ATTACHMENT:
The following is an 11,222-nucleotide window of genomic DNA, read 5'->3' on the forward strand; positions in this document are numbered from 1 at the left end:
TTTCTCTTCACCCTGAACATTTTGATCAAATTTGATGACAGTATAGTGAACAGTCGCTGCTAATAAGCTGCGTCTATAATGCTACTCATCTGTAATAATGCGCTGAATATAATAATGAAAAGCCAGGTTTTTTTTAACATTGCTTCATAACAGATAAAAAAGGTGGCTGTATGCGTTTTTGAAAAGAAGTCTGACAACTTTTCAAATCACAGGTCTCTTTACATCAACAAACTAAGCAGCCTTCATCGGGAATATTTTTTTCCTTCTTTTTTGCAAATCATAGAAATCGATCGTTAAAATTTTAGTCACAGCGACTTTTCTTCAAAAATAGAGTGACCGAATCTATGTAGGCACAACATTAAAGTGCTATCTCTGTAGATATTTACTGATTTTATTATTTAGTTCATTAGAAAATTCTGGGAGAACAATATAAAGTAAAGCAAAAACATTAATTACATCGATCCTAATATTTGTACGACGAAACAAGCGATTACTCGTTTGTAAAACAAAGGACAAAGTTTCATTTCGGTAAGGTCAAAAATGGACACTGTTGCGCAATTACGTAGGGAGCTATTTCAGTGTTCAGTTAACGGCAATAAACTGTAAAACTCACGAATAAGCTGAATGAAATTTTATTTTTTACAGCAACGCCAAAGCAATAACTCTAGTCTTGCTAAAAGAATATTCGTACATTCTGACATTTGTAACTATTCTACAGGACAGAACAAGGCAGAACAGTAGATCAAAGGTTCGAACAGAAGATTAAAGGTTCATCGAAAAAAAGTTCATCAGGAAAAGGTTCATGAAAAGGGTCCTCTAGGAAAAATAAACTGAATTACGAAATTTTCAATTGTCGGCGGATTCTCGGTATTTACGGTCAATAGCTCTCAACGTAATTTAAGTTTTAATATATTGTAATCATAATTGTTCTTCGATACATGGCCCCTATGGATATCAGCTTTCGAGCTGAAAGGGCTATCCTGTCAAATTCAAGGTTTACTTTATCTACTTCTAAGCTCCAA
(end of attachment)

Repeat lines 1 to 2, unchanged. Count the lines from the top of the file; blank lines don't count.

The following is an 11,222-nucleotide window of genomic DNA, read 5'->3' on the forward strand; positions in this document are numbered from 1 at the left end:
TTTCTCTTCACCCTGAACATTTTGATCAAATTTGATGACAGTATAGTGAACAGTCGCTGCTAATAAGCTGCGTCTATAATGCTACTCATCTGTAATAATGCGCTGAATATAATAATGAAAAGCCAGGTTTTTTTTAACATTGCTTCATAACAGATAAAAAAGGTGGCTGTATGCGTTTTTGAAAAGAAGTCTGACAACTTTTCAAATCACAGGTCTCTTTACATCAACAAACTAAGCAGCCTTCATCGGGAATATTTTTTTCCTTCTTTTTTGCAAATCATAGAAATCGATCGTTAAAATTTTAGTCACAGCGACTTTTCTTCAAAAATAGAGTGACCGAATCTATGTAGGCACAACATTAAAGTGCTATCTCTGTAGATATTTACTGATTTTATTATTTAGTTCATTAGAAAATTCTGGGAGAACAATATAAAGTAAAGCAAAAACATTAATTACATCGATCCTAATATTTGTACGACGAAACAAGCGATTACTCGTTTGTAAAACAAAGGACAAAGTTTCATTTCGGTAAGGTCAAAAATGGACACTGTTGCGCAATTACGTAGGGAGCTATTTCAGTGTTCAGTTAACGGCAATAAACTGTAAAACTCACGAATAAGCTGAATGAAATTTTATTTTTTACAGCAACGCCAAAGCAATAACTCTAGTCTTGCTAAAAGAATATTCGTACATTCTGACATTTGTAACTATTCTACAGGACAGAACAAGGCAGAACAGTAGATCAAAGGTTCGAACAGAAGATTAAAGGTTCATCGAAAAAAAGTTCATCAGGAAAAGGTTCATGAAAAGGGTCCTCTAGGAAAAATAAACTGAATTACGAAATTTTCAATTGTCGGCGGATTCTCGGTATTTACGGTCAATAGCTCTCAACGTAATTTAAGTTTTAATATATTGTAATCATAATTGTTCTTCGATACATGGCCCCTATGGATATCAGCTTTCGAGCTGAAAGGGCTATCCTGTCAAATTCAAGGTTTACTTTATCTACTTCTAAGCTCCAA